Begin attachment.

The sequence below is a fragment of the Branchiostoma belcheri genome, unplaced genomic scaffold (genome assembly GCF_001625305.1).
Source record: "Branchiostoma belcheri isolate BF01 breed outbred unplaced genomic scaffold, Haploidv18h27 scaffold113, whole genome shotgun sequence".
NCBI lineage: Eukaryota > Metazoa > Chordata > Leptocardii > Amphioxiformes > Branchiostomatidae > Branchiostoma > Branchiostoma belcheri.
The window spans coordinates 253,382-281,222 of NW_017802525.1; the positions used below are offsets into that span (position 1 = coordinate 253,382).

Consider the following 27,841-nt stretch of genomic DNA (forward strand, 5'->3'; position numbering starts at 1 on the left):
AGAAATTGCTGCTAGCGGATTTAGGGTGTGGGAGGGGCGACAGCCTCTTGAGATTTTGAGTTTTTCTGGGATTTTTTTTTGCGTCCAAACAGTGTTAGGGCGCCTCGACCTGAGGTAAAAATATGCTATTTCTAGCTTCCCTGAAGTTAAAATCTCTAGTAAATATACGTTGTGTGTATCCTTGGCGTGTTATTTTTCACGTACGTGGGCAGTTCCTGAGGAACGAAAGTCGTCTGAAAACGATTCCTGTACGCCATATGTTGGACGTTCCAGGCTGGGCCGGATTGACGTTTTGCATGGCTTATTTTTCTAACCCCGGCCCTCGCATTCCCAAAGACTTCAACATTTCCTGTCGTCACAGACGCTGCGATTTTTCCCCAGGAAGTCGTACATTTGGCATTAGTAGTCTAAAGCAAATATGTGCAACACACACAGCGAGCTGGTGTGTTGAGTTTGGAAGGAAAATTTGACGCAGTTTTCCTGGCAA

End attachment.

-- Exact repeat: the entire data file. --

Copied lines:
The sequence below is a fragment of the Branchiostoma belcheri genome, unplaced genomic scaffold (genome assembly GCF_001625305.1).
Source record: "Branchiostoma belcheri isolate BF01 breed outbred unplaced genomic scaffold, Haploidv18h27 scaffold113, whole genome shotgun sequence".
NCBI lineage: Eukaryota > Metazoa > Chordata > Leptocardii > Amphioxiformes > Branchiostomatidae > Branchiostoma > Branchiostoma belcheri.
The window spans coordinates 253,382-281,222 of NW_017802525.1; the positions used below are offsets into that span (position 1 = coordinate 253,382).

Consider the following 27,841-nt stretch of genomic DNA (forward strand, 5'->3'; position numbering starts at 1 on the left):
AGAAATTGCTGCTAGCGGATTTAGGGTGTGGGAGGGGCGACAGCCTCTTGAGATTTTGAGTTTTTCTGGGATTTTTTTTTGCGTCCAAACAGTGTTAGGGCGCCTCGACCTGAGGTAAAAATATGCTATTTCTAGCTTCCCTGAAGTTAAAATCTCTAGTAAATATACGTTGTGTGTATCCTTGGCGTGTTATTTTTCACGTACGTGGGCAGTTCCTGAGGAACGAAAGTCGTCTGAAAACGATTCCTGTACGCCATATGTTGGACGTTCCAGGCTGGGCCGGATTGACGTTTTGCATGGCTTATTTTTCTAACCCCGGCCCTCGCATTCCCAAAGACTTCAACATTTCCTGTCGTCACAGACGCTGCGATTTTTCCCCAGGAAGTCGTACATTTGGCATTAGTAGTCTAAAGCAAATATGTGCAACACACACAGCGAGCTGGTGTGTTGAGTTTGGAAGGAAAATTTGACGCAGTTTTCCTGGCAA